Leadership styles vary from individuals, business entities, and personality types. Styles may range from dictatorial to collaborative and from hands-on to distant delegation. No matter the individual or entity’s style, successful business leadership rests on a common foundation that creates a culture conducive to transparency, openness, innovation, risk-taking, accountability, and fiscal responsibility. Successful leaders create this environment through their words and actions.
Foundational leadership is requisite on the word foundation, characterized by consistent words and actions. Having this unchanging standard outside the individual solidifies and tempers emotions and thoughts when stresses and challenges occur. Foundations built on principles of moral standards unrelated to current political or social trends facilitate an environment conducive to a productive working environment.
Leadership tends to fail more often when the leader’s foundational principles are rooted in moral relativism where ethical standards, morality, and positions of right or wrong are culturally based and therefore subject to a person’s individual choices. Leadership also tends to fail when the leader’s foundational principles are rooted in post-modernistic thinking where individuals reject the dogma, principles, or practices of established norms and deny certain truths. These shifting foundations create uncertainty for subordinates and employees because the “standards” always seem to change based on circumstances, emotions, social pressures, or other influences. Without unchanging standards established outside the leader, it becomes difficult for subordinates to ultimately understand what is bad or good, right or wrong, worthy of risk or avoidable, and what defines success or failure. Employees have difficulty connecting as a “team member” and begin feeling victimized by the uncertain standards.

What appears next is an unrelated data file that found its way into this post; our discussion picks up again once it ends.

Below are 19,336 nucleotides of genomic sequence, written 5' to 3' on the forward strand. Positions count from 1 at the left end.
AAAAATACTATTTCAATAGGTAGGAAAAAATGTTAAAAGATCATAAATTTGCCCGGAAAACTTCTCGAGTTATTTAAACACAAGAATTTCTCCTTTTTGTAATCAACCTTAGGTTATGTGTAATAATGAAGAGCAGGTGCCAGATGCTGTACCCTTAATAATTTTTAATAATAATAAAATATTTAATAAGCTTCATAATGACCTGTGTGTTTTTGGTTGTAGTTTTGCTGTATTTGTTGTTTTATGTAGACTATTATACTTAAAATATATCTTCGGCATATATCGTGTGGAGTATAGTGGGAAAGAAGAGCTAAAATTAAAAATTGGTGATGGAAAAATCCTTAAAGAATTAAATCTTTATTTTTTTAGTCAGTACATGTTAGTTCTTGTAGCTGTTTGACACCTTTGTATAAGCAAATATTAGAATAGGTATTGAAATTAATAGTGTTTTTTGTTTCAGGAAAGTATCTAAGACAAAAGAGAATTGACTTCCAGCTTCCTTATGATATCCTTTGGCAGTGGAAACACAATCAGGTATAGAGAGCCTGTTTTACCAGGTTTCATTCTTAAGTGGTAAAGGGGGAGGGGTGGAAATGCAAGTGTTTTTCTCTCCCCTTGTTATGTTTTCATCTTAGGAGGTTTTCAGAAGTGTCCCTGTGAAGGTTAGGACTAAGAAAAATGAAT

From an operational perspective, leaders can facilitate the creation of healthy unchanging foundation principles that reflect the environment for subordinates by what is referred to as the “A’s” of leadership principles.